Friday, 23 September 2016

A tale of two colours

I thought I had a pretty good knowledge of Land Rover colours and had managed to acquire examples of each so I was delighted but slightly astonished to find another shade of metallic green. There were two items for sale from different vendors - one with Whizzwheels and one with cast wheels. As the Whizzwheels one was only a few pounds and available to buy rather than bid for I paid there and then.

It looked like a distinctly more golden, rich shade of green to the blue-green that I already had. I unwrapped the parcel that came today and it looked a bit worn with some scratches on the roof and had a broken screen that I hadn't noticed but, "Never mind," I told myself, "it was not expensive and it's a nice new shade."

I was about to take some photos of this new addition to the catalogue when I paused and wondered. Was it really different? "Yes, of course it is," I said to myself. To settle the matter and, indeed, to demonstrate the new shade in an article I would be writing soon to tell you all about this, I went and retrieved the other metallic green Whizzwheels Land Rover that I had.

As I took it out of the cabinet and headed back to my desk I remember thinking how much more of a turquoise-blue-green the one I carried was compared to the golden green of the other that was sitting on the desk. I set them down next to each other. Oh. 

They were exactly the same colour!

I mean exactly. Not a shade more blue nor a shade more golden. These were both the familiar blue-green metallic shade. I had bought a second and rather tatty example of something I already had. And it hadn't been until actually placing them side by side that I had realised.

So there's a warning for us all! The photos above are of my stock item and, from Ebay, the 'richer, brighter green' shade I thought I was buying. I guess the cream-yellow paper that the vendor's model was sitting on had affected the image. I can just hit remove colour cast in my software but most people these days just take some snaps and upload them without paying too much attention to what they look like.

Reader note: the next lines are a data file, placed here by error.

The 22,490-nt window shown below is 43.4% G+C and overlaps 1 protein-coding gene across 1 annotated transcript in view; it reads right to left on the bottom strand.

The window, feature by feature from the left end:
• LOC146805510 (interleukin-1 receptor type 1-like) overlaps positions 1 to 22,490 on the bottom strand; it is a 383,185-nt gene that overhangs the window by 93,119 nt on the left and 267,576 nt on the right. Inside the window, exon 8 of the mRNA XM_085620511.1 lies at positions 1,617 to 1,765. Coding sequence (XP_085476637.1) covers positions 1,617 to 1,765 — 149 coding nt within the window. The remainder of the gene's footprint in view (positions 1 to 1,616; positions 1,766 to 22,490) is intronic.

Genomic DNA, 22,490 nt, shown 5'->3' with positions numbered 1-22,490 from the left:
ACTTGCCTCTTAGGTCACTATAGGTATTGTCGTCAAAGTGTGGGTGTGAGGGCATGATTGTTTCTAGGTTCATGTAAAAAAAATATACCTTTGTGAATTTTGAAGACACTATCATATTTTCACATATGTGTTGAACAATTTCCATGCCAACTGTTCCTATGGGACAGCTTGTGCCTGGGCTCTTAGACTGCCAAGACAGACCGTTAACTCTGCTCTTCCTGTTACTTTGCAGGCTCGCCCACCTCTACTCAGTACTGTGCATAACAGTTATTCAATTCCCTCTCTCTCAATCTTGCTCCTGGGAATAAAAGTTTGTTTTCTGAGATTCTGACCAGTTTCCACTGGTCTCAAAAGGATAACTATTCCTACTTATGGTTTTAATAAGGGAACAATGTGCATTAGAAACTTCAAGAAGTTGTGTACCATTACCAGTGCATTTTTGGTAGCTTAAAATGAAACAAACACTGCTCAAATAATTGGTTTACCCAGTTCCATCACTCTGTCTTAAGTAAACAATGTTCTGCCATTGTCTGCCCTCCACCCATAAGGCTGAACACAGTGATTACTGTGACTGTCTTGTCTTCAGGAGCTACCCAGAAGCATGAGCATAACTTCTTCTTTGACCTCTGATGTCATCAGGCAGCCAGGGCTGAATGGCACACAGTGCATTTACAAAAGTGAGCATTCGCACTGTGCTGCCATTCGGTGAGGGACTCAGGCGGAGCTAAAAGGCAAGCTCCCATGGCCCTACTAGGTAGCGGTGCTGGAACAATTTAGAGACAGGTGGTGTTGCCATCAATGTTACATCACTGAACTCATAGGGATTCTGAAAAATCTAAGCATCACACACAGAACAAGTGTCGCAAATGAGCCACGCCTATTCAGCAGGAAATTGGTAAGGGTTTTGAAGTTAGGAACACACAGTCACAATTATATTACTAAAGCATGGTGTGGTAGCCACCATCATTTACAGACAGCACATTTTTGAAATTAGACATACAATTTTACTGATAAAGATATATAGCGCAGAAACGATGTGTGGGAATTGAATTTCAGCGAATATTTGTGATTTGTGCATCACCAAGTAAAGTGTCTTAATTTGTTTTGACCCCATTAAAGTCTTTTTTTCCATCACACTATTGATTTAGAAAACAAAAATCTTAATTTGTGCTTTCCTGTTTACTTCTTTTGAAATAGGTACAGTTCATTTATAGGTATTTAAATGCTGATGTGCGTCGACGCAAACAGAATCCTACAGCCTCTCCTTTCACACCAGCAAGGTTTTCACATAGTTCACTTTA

The new one does have a black plastic tow-bar as opposed to the grey of my other one so I suppose it'll have to stay but you won't, I am afraid to say, be getting an imminent article of new Land Rover shades after all.

I am still convinced that there is a fairly 'normal' green 438 with normal wheels as well as the dark green shades I have so maybe that will turn out to be real after all and I can write about them instead. I read that a version for the Agricultural Set was what QDT described as a 'correct' lighter shade but it might have merely meant that the set had the green 406 rather than the dark green 438. I have one possible candidate to buy so, as I said, there may be an article after all.

On the subject of colours of Land Rovers, my friend Anders in Germany spotted this a couple of days ago. It looks like a nice 416S in Tours Secours mode, the Belgian equivalent of our RAC. 

This is my old 416 version. You would have expected the revised version to use the same colours now wouldn't you? It did strike me as remarkably like someone had taken a fawn 438 from the later Gift Set 2, detached the pony trailer, added some transfers and an aerial and a grey canopy. In fact, I was so sure that this had been the case that I had a go at making one myself.

I sat back to admire the excellent job I thought I had made and then realised that there, on the bonnet, was a pretty damn obvious difference! So, after all, it would seem that the advertised model is real. Incidentally, it is currently only £82 but by the time you read this it will probably have sold for many times that figure.

Returning to the metallic blue-green colour now, where we started this article, I feel I must share with you my frustration at the prices people ask for the 'LEPRA' version of the Land Rover. Now this is, surely, something I could put together in a matter of minutes? The transfers are easy to find and only need to go on the canopy. Unless I am missing something again, the vehicle is identical in every other respect to the 438 that I now have several of.

This is one currently advertised at several hundred pounds. It may be real but how on Earth will anyone know? I accept that the 'LEPRA' may well be super rare but I would want some definitive proof that it was genuine before buying one. Did it not have a special box?

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